(3)Any person who, not being a member of a police force or special constable, has in his possession any article of police uniform shall, unless he proves that he obtained possession of that article lawfully and has possession of it for a lawful purpose, be guilty of an offence and liable on summary conviction to a fine not exceeding level 1 on the standard scale.
    (4)In this section—
    (a)“article of police uniform” means any article of uniform or any distinctive badge or mark or document of identification usually issued to members of police forces or special constables, or anything having the appearance of such an article, badge, mark or document,

    It's the bits in bold that makes me think wearing the one I linked to on ebay wouldn't be allowed. It was an ex-police jacket and part of the uniform. Although it does have badges etc removed, it still has the chequered markings that everyone associates with the police.

    I don't really want the 'Polite' one because as I've said, I think it might be the instructional tone of the message that causes some drivers to pass more aggressively when they see it whereas the one on ebay has no message on it.
  • dhopedhope Posts: 6,699
    Just buy the thing, the police don't have a monopoly on blue and white check and you're not going to be accused of impersonating an officer.
    It's a bit of trim on a yellow jacket while you're riding a bike, not a forged badge and uniform :roll:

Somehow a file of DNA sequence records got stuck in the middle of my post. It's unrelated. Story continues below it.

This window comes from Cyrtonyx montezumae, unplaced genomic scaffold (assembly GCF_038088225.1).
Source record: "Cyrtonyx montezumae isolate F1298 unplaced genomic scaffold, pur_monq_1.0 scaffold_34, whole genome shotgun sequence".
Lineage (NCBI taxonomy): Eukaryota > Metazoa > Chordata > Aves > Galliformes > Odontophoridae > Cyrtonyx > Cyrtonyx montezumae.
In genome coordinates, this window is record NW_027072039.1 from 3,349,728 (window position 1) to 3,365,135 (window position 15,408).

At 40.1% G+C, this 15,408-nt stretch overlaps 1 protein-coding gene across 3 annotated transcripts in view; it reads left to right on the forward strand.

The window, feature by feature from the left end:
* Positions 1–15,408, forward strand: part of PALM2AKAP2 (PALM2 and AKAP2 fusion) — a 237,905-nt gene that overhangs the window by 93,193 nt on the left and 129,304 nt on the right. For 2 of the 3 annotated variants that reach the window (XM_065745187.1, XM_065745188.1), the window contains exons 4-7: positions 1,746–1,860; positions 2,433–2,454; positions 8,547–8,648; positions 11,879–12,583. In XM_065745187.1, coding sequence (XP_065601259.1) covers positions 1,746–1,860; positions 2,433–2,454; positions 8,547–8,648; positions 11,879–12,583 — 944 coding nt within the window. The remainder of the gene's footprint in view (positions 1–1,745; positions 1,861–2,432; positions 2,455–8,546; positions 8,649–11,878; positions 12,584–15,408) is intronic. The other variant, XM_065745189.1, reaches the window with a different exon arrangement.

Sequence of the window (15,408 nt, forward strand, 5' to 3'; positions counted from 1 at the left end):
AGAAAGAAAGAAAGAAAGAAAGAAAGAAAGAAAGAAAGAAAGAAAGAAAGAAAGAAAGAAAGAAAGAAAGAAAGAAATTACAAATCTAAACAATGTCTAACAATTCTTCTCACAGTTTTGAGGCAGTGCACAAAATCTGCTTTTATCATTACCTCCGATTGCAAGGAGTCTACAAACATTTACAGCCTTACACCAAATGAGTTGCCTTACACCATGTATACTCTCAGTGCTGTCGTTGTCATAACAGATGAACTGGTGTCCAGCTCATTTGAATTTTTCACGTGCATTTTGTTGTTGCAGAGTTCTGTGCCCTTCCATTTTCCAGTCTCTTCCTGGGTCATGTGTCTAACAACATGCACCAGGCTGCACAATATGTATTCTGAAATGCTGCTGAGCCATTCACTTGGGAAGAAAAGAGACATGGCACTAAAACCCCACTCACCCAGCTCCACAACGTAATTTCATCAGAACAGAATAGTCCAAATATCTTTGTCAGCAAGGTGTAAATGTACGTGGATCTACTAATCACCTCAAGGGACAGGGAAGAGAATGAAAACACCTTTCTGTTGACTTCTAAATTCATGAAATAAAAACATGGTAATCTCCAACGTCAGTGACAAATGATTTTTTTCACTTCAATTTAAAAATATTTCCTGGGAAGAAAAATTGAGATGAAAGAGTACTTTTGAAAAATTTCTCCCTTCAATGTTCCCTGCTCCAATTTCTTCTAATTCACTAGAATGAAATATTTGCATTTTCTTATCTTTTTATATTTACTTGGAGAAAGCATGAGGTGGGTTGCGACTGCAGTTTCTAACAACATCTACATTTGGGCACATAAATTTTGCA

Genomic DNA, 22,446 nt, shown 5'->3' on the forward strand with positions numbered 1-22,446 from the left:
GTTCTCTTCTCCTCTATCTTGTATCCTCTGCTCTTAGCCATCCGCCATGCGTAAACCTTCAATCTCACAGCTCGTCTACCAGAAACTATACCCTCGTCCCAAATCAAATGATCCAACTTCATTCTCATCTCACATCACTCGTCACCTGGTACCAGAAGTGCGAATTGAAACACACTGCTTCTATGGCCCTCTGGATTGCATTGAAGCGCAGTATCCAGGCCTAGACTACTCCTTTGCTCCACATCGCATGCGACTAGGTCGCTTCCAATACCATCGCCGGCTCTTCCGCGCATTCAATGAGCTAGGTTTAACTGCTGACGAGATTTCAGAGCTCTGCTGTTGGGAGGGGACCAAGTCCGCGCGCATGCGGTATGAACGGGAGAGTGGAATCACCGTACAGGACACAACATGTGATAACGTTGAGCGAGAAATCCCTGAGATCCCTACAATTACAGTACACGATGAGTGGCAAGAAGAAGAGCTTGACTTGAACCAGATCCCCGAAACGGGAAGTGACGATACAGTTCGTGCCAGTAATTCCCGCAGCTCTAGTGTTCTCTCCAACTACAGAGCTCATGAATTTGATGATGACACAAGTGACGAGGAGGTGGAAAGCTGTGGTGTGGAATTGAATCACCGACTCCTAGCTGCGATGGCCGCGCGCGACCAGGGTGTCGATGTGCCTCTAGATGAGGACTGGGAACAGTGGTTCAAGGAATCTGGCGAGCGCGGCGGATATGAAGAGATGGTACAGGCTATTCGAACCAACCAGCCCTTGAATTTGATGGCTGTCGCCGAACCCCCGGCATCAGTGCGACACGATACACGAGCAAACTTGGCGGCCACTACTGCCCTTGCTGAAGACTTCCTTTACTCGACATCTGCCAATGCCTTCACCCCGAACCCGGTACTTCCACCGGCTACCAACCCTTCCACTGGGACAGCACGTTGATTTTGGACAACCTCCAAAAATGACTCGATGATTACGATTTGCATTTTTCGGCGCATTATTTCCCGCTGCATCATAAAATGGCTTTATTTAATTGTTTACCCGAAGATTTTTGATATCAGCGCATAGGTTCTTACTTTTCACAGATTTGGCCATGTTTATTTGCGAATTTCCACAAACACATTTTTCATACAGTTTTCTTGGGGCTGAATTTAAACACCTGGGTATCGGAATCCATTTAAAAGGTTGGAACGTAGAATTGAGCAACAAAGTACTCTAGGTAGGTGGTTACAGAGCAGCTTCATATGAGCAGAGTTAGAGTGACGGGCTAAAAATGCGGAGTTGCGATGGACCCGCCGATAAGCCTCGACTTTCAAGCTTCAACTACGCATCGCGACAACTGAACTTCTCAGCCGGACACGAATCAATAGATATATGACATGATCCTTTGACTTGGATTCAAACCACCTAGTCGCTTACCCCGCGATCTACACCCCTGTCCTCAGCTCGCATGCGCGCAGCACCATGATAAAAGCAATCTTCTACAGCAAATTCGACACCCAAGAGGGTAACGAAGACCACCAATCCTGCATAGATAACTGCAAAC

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  • _Jon__Jon_ Posts: 366
    dhope wrote:
    Just buy the thing, the police don't have a monopoly on blue and white check and you're not going to be accused of impersonating an officer.
    It's a bit of trim on a yellow jacket while you're riding a bike, not a forged badge and uniform :roll:

    So what you're saying is you don't think I'll become the Ronnie Biggs of the cycling world? :)

    I do have a tendency to overthink things (you'd never have guessed!)
  • fenixfenix Posts: 5,437
    Deffo overthinking. Hardly anyone will read the words anyway and I cant imagine anyone reacting adversely to Polite...
  • The RookieThe Rookie Posts: 27,748
    Putting 'Polite' on it could well be an attempt to decieve.

    As it stands I see no issue with the ebay item linked it - its a hi-vis jacket that has some reflective checker material, it has no badges or wording that appear (or could attempt to look like it's appearing) to be the Police.

    If the Police didn't want it to be worn they wouldn't sell it!
  • awaveyawavey Posts: 2,368
    It's the 'intent to deceive' bit that's key, there was a bus driver recently who was charged for it because he was wearing a police (as in the band) lanyard, and he'd stopped his bus and gone and spoken to a driver he'd seen using their mobile phone whilst driving and they reported him to the police who then took him to court, though he was cleared in the end it was a lot of grief to go through,strangely they never seemed to follow up on the mobile phone user

    http://www.edp24.co.uk/news/crime/man_c ... _1_4681361